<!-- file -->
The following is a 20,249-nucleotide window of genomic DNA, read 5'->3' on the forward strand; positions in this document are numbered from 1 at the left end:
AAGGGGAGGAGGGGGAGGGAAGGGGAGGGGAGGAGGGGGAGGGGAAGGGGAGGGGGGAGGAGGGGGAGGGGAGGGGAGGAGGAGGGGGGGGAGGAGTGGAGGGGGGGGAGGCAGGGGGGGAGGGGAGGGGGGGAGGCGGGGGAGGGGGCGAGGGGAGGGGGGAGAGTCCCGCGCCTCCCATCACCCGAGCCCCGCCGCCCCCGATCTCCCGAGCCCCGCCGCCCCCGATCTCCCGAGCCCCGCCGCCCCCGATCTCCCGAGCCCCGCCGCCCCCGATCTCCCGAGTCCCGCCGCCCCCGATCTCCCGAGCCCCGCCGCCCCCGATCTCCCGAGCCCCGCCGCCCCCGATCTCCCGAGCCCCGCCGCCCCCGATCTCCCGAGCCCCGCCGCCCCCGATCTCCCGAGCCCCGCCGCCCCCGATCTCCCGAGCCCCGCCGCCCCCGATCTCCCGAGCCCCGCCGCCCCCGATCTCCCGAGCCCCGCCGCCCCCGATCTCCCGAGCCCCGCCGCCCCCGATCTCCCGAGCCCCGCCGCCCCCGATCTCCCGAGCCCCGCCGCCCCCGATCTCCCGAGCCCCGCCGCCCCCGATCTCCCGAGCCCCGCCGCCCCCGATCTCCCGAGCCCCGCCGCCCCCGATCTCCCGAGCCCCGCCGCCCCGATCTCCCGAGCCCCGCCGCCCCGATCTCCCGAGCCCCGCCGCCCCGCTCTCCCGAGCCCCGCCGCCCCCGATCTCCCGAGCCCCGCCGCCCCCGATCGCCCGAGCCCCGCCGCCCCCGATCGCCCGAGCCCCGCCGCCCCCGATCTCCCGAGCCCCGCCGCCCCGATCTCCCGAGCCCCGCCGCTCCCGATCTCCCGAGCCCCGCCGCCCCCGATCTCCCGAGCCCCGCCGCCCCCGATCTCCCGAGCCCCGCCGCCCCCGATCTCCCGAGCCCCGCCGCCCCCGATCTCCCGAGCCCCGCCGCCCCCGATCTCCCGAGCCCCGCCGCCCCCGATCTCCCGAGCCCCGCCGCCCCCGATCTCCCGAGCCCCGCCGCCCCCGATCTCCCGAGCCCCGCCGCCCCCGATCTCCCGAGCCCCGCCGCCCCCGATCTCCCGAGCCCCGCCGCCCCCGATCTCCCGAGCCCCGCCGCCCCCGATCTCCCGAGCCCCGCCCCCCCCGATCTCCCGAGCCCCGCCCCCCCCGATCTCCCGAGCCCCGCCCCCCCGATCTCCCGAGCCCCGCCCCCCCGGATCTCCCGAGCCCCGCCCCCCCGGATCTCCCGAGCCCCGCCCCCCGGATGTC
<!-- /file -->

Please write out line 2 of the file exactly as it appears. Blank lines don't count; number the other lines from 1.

AAGGGGAGGAGGGGGAGGGAAGGGGAGGGGAGGAGGGGGAGGGGAAGGGGAGGGGGGAGGAGGGGGAGGGGAGGGGAGGAGGAGGGGGGGGAGGAGTGGAGGGGGGGGAGGCAGGGGGGGAGGGGAGGGGGGGAGGCGGGGGAGGGGGCGAGGGGAGGGGGGAGAGTCCCGCGCCTCCCATCACCCGAGCCCCGCCGCCCCCGATCTCCCGAGCCCCGCCGCCCCCGATCTCCCGAGCCCCGCCGCCCCCGATCTCCCGAGCCCCGCCGCCCCCGATCTCCCGAGTCCCGCCGCCCCCGATCTCCCGAGCCCCGCCGCCCCCGATCTCCCGAGCCCCGCCGCCCCCGATCTCCCGAGCCCCGCCGCCCCCGATCTCCCGAGCCCCGCCGCCCCCGATCTCCCGAGCCCCGCCGCCCCCGATCTCCCGAGCCCCGCCGCCCCCGATCTCCCGAGCCCCGCCGCCCCCGATCTCCCGAGCCCCGCCGCCCCCGATCTCCCGAGCCCCGCCGCCCCCGATCTCCCGAGCCCCGCCGCCCCCGATCTCCCGAGCCCCGCCGCCCCCGATCTCCCGAGCCCCGCCGCCCCCGATCTCCCGAGCCCCGCCGCCCCCGATCTCCCGAGCCCCGCCGCCCCCGATCTCCCGAGCCCCGCCGCCCCGATCTCCCGAGCCCCGCCGCCCCGATCTCCCGAGCCCCGCCGCCCCGCTCTCCCGAGCCCCGCCGCCCCCGATCTCCCGAGCCCCGCCGCCCCCGATCGCCCGAGCCCCGCCGCCCCCGATCGCCCGAGCCCCGCCGCCCCCGATCTCCCGAGCCCCGCCGCCCCGATCTCCCGAGCCCCGCCGCTCCCGATCTCCCGAGCCCCGCCGCCCCCGATCTCCCGAGCCCCGCCGCCCCCGATCTCCCGAGCCCCGCCGCCCCCGATCTCCCGAGCCCCGCCGCCCCCGATCTCCCGAGCCCCGCCGCCCCCGATCTCCCGAGCCCCGCCGCCCCCGATCTCCCGAGCCCCGCCGCCCCCGATCTCCCGAGCCCCGCCGCCCCCGATCTCCCGAGCCCCGCCGCCCCCGATCTCCCGAGCCCCGCCGCCCCCGATCTCCCGAGCCCCGCCGCCCCCGATCTCCCGAGCCCCGCCGCCCCCGATCTCCCGAGCCCCGCCCCCCCCGATCTCCCGAGCCCCGCCCCCCCCGATCTCCCGAGCCCCGCCCCCCCGATCTCCCGAGCCCCGCCCCCCCGGATCTCCCGAGCCCCGCCCCCCCGGATCTCCCGAGCCCCGCCCCCCGGATGTC